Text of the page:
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7 reasons why you should watch the Sunderland documentary ‘Til I Die’

What should have been a feel-good series charting the rise of Sunderland back into the Premier League soon turned into a bleak tragicomedy

The Christmas period is tailor made for binge-watching series you may not have got round to watching yet.

And while in previous years we’d have had to resort to yet another episode of Mrs Brown’s Boys, the modern era gives us all a welcome opportunity to avert our eyes from Brendan O’Carroll et al.

Let us introduce you to the new Netflix documentary ‘Til I Die’, which charts Sunderland’s 2017/18 season, and why you’d be a fool to not get your eyes on it over the festive period.

1 It basically all goes wrong within 15 minutes of the first episode

Kenny Ramsay - The Sun Glasgow
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Spoiler alert: Sunderland’s season was so bad that the documentary offers 10 minutes of optimism at the start before it all hits the fan with a 5-0 friendly defeat against Celtic.

It’s downhill from thereon, and fascinating to see.

2 The access is truly remarkable

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From being inside the CEO’s car after another poor result to having a static camera always fixed in the physio room, the series producers have somehow convinced the main protagonists to have a camera in their face in the lowest points of the season, which, as it happens, are quite regularly.

3 It’s bleak. Oh, it’s bleak.

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But that’s a good reason to watch it, of course. If might not fill you with festive cheer, but it’s certainly an incredible depiction of reality.

“They drove me to drink yesterday. I don’t normally have a drink on a school night… I had a vodka about like that” says the club chef at one point, signalling that she’d poured herself at least a quadruple measure. That’s what this season did to most people, it seems.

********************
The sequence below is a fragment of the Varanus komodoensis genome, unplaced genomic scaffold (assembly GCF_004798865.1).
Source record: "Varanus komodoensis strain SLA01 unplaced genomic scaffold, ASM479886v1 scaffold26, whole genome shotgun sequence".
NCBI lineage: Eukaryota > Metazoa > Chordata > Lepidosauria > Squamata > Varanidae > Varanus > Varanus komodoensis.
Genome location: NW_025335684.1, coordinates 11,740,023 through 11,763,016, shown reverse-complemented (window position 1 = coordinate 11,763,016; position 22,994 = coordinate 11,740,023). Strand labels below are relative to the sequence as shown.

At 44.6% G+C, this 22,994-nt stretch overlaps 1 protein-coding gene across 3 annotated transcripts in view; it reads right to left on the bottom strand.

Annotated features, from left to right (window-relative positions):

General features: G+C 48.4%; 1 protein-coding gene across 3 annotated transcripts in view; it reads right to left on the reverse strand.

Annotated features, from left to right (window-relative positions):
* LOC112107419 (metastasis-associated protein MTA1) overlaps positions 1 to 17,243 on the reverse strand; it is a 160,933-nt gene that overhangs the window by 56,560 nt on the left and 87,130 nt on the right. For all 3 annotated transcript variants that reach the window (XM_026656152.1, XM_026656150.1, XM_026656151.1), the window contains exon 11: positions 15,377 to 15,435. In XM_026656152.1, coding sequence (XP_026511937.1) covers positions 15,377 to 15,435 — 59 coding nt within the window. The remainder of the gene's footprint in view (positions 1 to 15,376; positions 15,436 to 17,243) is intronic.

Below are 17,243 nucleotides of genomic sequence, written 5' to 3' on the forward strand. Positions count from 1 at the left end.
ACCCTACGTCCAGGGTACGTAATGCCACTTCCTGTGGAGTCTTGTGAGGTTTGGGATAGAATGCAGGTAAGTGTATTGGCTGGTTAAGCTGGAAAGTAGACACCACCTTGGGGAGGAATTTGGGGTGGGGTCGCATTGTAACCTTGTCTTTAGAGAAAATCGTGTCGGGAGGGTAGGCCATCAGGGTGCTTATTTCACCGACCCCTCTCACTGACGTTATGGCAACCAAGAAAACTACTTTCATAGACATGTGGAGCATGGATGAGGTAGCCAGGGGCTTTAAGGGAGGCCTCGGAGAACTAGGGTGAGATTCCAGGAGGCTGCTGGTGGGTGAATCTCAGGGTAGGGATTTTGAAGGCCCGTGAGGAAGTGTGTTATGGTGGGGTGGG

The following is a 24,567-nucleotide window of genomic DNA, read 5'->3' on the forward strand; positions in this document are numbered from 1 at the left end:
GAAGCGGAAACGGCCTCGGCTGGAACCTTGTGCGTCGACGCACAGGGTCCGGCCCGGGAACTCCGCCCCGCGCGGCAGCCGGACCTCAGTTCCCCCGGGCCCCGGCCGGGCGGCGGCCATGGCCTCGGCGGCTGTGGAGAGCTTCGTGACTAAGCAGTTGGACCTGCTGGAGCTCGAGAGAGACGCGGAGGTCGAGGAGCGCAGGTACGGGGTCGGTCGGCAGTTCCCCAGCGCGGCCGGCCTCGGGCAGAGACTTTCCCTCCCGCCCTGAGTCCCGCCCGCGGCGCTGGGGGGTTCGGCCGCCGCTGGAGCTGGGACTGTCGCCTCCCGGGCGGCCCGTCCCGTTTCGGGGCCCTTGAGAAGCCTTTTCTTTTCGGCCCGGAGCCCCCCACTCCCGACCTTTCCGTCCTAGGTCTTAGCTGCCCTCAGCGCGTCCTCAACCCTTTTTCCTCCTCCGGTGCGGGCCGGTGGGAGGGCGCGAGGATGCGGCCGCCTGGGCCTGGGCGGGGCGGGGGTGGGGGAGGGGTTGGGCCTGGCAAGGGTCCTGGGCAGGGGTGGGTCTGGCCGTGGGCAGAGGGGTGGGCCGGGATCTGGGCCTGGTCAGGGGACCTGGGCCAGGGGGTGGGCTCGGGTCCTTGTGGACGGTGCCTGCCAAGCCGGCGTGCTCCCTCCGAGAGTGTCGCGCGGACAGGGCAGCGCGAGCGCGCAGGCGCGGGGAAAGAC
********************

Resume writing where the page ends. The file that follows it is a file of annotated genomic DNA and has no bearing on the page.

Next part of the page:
4 You end up genuinely caring about stuff you ordinarily couldn’t care less about

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You sit there watching, hoping that events will turn around for the Black Cats, crossing your fingers anxiously that this might be the decisive point in the season.

Before you know it you’re investing all your emotional energy nervously waiting to see if they can finally get a deadline day deal across the line for Ross McCormack.

They don’t.

Surely all hope is lost.

5 There’s a quasi-religious element to it

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The series starts in a Catholic church with the priest praying for Sunderland’s season. The stadium is the fans’ cathedral, and there’s repeated references to needing divine inspiration throughout the season. Spoiler alert again: it’s not forthcoming.

6 It’s clearly made with a lot of love

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Which is hardly surprising, given Fulwell73, the production company behind the series, are a group of Sunderland fans. So much so their company name is a nod to the Black Cats’ former stadium, with the 73 coming from the year they won the FA Cup.

They obviously know the club inside out but the fact it’s also a passion project elevates it to being beyond just a normal documentary.

7 There are some genuinely touching moments

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It’s not all entirely doom and gloom throughout, despite the season’s conclusion. Captain George Honeyman stands out, the relationship between academy graduates Josh Maja and Joel Asoro is incredibly heartwarming and the overall passion the fans have for the club is obvious to see.

The good news is that despite the crushing lows of the 2017/18 season, the Black Cats are flying high in League One, and a second series is being filmed.

Happy Christmas!


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